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Paul Gionfriddo wrote:
I'm sure everyone is well acquainted with the two radio battlewagons of the 30's, 40's and 50's: WTIC and WDRC. They both made their debut about the time of the Great Depression, but it was WTIC with the bigger stick: 50,000 watts on AM against poor DRC's 10,000 or so. But while WTIC became a prime affiliate--and supplier--to NBC, DRC went over to CBS which was no weakling in program content with every great comedian, soap and news event you could imagine. WTIC maintained a huge staff of pro's--some were outstanding, some were mediocre--but they were alive to the events of our time: the war news (recorded every moment on 16-inch glass disks which I managed to find tucked away 30 years later in an elevator shaft atop one of the Travelers buildings and promptly broke a few dozen that slipped out of my hands. More on that later. WDRC was a good affiliate, but a passive one. It carried the CBS schedule without letup, while WTIC often broke away for its own inventiveness.
Probably the greatest difference between them was on creative programming outside of the network and, as often reported, programming that made it on the air nationwide from the 6th floor of the Travelers. Dramas under Guy Hedland Players often had a handful of newfound talent like Ed Begley (Oscar-winner for Sweet Bird of Youth), Eddie O'Shea, and dozens of others who later stalked Hollywood like Ernie Borgnine and Peter Falk. A young guy named Allen Ludden created "Mind Your Manners" which went national from Hartford every week and was a big hit. Later he created Password in Hollywood. It was an exciting place to be in the mid 40's through the mid 50's. If you could write a script, if you had some theatre background, you were always welcome. Live music with Hal Kolb at the organ already! Remote broadcasts like the "March of Dimes" from the corner of Trumbull and Main Street, and even a live pickup when the Hartford-East Hartford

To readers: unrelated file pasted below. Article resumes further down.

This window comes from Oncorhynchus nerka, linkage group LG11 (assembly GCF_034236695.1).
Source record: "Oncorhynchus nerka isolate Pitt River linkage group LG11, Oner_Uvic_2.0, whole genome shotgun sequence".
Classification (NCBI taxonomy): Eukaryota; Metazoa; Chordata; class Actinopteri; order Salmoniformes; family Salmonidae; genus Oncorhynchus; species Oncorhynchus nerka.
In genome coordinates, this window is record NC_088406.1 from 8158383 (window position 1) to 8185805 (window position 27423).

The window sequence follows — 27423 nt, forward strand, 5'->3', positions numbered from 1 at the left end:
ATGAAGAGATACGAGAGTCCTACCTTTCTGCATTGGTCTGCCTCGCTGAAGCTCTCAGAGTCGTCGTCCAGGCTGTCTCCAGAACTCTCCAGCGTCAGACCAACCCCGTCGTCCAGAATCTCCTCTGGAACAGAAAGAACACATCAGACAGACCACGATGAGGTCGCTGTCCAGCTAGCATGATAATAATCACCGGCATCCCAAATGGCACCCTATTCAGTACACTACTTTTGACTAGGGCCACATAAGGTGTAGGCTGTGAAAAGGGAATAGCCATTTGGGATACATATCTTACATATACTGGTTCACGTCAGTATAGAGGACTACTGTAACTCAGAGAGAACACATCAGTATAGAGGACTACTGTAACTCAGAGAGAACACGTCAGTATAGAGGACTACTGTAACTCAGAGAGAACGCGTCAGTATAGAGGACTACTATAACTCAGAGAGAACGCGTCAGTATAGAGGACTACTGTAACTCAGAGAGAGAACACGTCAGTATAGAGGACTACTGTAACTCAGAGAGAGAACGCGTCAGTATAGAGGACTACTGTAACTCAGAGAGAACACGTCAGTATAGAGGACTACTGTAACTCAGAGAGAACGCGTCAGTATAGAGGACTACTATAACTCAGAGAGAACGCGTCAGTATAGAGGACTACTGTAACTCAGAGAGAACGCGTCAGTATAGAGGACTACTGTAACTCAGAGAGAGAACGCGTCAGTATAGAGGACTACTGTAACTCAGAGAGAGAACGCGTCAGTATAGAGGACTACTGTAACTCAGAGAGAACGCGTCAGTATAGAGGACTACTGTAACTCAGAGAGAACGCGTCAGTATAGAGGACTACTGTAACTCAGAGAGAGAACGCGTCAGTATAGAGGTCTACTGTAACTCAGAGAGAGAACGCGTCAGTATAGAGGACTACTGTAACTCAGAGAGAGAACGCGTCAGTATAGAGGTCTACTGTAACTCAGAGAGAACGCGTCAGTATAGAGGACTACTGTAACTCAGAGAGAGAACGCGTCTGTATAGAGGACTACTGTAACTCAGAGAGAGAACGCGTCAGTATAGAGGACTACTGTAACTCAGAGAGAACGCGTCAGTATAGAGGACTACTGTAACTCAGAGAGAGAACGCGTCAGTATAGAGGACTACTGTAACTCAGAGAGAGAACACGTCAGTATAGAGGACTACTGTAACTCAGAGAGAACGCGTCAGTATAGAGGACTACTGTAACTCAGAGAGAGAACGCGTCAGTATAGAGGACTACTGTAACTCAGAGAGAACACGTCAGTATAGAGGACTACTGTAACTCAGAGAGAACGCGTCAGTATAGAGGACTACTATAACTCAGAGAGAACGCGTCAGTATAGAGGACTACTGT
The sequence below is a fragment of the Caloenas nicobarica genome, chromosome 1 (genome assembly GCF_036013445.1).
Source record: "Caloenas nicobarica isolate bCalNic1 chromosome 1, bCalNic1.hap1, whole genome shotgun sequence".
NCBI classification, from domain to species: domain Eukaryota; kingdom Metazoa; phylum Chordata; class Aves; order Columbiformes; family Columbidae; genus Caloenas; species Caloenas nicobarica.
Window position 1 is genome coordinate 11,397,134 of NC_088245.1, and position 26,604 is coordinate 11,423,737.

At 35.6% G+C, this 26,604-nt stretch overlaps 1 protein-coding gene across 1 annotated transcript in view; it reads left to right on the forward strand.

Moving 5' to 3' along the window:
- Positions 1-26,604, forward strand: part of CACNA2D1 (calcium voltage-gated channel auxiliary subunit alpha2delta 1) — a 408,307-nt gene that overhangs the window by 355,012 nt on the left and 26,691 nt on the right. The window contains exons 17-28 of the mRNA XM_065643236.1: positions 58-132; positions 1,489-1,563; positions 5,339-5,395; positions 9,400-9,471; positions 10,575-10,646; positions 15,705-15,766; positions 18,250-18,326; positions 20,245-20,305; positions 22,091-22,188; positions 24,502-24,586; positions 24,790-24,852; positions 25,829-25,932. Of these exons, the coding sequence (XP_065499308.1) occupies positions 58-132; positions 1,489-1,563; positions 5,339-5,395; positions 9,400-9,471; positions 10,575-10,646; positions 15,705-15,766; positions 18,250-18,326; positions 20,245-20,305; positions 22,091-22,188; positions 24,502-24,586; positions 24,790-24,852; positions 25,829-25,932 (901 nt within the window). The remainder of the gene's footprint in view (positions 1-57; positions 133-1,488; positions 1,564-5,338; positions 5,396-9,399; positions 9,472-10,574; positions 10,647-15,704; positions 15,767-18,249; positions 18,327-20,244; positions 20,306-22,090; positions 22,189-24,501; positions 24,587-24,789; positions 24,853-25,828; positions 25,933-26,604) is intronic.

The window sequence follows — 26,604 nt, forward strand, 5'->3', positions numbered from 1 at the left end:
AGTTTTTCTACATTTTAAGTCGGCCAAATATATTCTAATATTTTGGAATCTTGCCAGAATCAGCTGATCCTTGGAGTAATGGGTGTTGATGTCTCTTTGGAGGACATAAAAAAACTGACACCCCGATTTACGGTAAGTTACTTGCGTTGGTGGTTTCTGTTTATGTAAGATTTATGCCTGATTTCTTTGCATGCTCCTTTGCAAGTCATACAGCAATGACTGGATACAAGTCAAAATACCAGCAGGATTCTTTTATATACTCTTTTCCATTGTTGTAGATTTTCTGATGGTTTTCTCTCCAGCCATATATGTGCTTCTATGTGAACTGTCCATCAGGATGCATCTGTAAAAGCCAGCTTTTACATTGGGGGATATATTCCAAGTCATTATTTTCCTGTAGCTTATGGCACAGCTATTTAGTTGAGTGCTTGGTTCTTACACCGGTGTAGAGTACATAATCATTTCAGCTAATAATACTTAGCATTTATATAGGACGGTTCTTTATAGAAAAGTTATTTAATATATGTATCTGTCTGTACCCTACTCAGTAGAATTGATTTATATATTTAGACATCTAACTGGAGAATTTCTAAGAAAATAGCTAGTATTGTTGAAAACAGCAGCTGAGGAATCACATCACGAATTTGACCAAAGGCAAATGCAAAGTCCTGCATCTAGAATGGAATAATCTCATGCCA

bridge collapsed in 1943 or so.
I arrived at WTIC in 1959, a young brat who was intent on doing drama and documentaries before the final curtain which was about to fall. I succeeded because I had a co-partner engineer and brilliant editor, Bill Lobb. Together we spent 5 years producing shows that ultimately gathered enough awards to get me a job at CBS in 1964. We ran the gamut from radio dramas including "Night of Auk," which was made famous by a young actor who later became Captain Kirk. We produced over 100 documentaries and dramas together and it was Bill and mine's finest hour while it lasted.
Bob Steele my hero, simply the BEST, any age bracket he taught us all. Red Sox, Hartford Whalers, UCONN, Hartford Knights, Arnold Dean, George Erhlich, Scott Grayinsightful middays Travelers Weather Service, Traffic Plane